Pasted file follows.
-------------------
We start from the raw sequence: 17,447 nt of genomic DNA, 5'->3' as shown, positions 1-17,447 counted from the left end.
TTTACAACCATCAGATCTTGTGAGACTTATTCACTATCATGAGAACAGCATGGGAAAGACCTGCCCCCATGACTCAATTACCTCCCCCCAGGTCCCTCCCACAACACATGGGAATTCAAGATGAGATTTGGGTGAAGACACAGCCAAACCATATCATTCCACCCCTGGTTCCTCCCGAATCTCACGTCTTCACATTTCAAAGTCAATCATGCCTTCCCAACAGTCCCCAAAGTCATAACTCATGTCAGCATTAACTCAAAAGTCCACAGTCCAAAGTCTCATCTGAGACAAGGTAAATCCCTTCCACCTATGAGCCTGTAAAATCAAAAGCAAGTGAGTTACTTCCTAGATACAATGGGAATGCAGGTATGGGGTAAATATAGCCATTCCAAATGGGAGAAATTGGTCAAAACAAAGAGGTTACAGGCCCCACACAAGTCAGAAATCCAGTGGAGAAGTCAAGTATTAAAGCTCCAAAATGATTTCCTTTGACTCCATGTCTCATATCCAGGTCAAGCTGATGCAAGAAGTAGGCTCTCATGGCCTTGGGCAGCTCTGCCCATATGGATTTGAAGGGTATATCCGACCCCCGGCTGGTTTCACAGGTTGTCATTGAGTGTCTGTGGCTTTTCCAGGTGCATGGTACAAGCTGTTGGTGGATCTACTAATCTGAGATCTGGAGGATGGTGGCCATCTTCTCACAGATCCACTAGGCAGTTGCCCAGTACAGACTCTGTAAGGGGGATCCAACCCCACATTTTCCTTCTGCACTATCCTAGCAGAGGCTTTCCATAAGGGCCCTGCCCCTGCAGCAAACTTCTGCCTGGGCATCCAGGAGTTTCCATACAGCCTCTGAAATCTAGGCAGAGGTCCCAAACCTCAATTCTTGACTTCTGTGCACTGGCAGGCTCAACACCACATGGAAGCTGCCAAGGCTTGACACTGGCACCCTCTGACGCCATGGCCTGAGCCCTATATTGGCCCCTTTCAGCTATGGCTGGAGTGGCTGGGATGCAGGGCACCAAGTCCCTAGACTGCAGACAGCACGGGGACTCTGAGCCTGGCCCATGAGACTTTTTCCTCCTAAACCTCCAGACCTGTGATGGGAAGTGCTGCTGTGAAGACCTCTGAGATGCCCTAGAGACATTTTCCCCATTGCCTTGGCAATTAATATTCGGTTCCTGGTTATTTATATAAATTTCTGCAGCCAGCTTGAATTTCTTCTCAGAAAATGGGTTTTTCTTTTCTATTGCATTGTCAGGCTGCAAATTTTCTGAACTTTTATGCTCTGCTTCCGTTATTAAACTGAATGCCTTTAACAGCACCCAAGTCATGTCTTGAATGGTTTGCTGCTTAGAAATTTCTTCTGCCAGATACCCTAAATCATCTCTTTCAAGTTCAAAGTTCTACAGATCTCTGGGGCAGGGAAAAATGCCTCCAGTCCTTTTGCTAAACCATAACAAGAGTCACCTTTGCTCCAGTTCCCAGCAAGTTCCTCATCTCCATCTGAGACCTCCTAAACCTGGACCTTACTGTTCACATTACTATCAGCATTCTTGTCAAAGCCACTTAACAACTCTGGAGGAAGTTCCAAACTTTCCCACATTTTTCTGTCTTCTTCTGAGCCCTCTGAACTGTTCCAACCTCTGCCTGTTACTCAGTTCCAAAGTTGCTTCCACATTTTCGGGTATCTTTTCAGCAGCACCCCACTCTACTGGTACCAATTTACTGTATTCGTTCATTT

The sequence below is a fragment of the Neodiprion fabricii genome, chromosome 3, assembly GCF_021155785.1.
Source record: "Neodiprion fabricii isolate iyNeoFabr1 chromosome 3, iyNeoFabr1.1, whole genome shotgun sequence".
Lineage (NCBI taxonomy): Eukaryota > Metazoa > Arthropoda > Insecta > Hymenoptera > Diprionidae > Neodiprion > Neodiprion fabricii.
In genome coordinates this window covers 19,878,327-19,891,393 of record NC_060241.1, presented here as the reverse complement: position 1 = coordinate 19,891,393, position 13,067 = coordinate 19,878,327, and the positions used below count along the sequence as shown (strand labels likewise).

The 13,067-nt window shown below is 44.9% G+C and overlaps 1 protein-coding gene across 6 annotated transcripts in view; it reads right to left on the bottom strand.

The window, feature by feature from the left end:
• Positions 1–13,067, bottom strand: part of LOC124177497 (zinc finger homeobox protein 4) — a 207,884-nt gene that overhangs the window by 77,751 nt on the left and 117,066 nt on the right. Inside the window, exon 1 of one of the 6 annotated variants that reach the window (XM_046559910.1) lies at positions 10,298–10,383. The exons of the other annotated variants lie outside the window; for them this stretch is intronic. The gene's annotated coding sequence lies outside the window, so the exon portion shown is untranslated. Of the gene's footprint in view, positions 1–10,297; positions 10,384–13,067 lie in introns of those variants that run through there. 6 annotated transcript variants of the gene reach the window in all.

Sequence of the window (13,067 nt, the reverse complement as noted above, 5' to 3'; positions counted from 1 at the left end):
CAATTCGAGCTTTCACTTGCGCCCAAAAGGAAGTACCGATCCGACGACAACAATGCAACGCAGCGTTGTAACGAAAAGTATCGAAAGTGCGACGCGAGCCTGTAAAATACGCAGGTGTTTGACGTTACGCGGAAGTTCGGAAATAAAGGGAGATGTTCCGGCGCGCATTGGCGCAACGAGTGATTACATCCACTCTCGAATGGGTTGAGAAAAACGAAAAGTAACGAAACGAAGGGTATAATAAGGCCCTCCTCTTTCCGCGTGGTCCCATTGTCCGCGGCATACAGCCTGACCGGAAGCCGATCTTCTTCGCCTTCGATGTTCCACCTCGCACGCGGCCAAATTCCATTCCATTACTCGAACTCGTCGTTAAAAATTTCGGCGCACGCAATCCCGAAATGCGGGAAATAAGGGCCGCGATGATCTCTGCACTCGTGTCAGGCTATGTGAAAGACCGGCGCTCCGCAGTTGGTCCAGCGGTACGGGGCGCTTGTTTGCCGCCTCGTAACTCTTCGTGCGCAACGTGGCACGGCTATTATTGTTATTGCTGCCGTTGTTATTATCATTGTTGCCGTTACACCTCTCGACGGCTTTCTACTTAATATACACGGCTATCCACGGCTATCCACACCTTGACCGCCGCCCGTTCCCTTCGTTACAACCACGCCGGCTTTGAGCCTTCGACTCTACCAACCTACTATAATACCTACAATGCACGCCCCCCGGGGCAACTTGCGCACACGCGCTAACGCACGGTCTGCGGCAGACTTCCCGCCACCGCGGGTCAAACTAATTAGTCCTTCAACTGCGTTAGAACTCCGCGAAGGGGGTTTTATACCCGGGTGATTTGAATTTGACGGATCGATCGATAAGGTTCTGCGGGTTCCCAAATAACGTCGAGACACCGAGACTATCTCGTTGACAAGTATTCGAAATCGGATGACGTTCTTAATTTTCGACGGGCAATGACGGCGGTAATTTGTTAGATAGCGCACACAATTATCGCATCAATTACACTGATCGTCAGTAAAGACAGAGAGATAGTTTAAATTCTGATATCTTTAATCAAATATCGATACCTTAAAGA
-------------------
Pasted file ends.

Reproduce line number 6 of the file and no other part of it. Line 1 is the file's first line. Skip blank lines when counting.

In genome coordinates this window covers 19,878,327-19,891,393 of record NC_060241.1, presented here as the reverse complement: position 1 = coordinate 19,891,393, position 13,067 = coordinate 19,878,327, and the positions used below count along the sequence as shown (strand labels likewise).